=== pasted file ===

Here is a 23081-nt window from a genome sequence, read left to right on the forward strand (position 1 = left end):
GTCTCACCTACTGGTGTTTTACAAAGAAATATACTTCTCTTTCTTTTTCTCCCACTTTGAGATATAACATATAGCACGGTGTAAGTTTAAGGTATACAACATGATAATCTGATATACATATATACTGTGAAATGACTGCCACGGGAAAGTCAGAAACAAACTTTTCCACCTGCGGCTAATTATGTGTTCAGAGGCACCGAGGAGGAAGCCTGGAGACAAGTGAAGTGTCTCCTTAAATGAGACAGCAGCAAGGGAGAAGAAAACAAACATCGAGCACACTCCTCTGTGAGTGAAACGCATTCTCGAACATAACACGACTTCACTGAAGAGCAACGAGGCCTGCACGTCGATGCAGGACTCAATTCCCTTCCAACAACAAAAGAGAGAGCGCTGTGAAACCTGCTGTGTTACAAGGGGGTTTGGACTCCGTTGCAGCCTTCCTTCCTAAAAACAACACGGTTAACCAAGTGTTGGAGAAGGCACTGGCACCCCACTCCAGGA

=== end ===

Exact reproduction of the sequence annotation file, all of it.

Here is a 23081-nt window from a genome sequence, read left to right on the forward strand (position 1 = left end):
GTCTCACCTACTGGTGTTTTACAAAGAAATATACTTCTCTTTCTTTTTCTCCCACTTTGAGATATAACATATAGCACGGTGTAAGTTTAAGGTATACAACATGATAATCTGATATACATATATACTGTGAAATGACTGCCACGGGAAAGTCAGAAACAAACTTTTCCACCTGCGGCTAATTATGTGTTCAGAGGCACCGAGGAGGAAGCCTGGAGACAAGTGAAGTGTCTCCTTAAATGAGACAGCAGCAAGGGAGAAGAAAACAAACATCGAGCACACTCCTCTGTGAGTGAAACGCATTCTCGAACATAACACGACTTCACTGAAGAGCAACGAGGCCTGCACGTCGATGCAGGACTCAATTCCCTTCCAACAACAAAAGAGAGAGCGCTGTGAAACCTGCTGTGTTACAAGGGGGTTTGGACTCCGTTGCAGCCTTCCTTCCTAAAAACAACACGGTTAACCAAGTGTTGGAGAAGGCACTGGCACCCCACTCCAGGA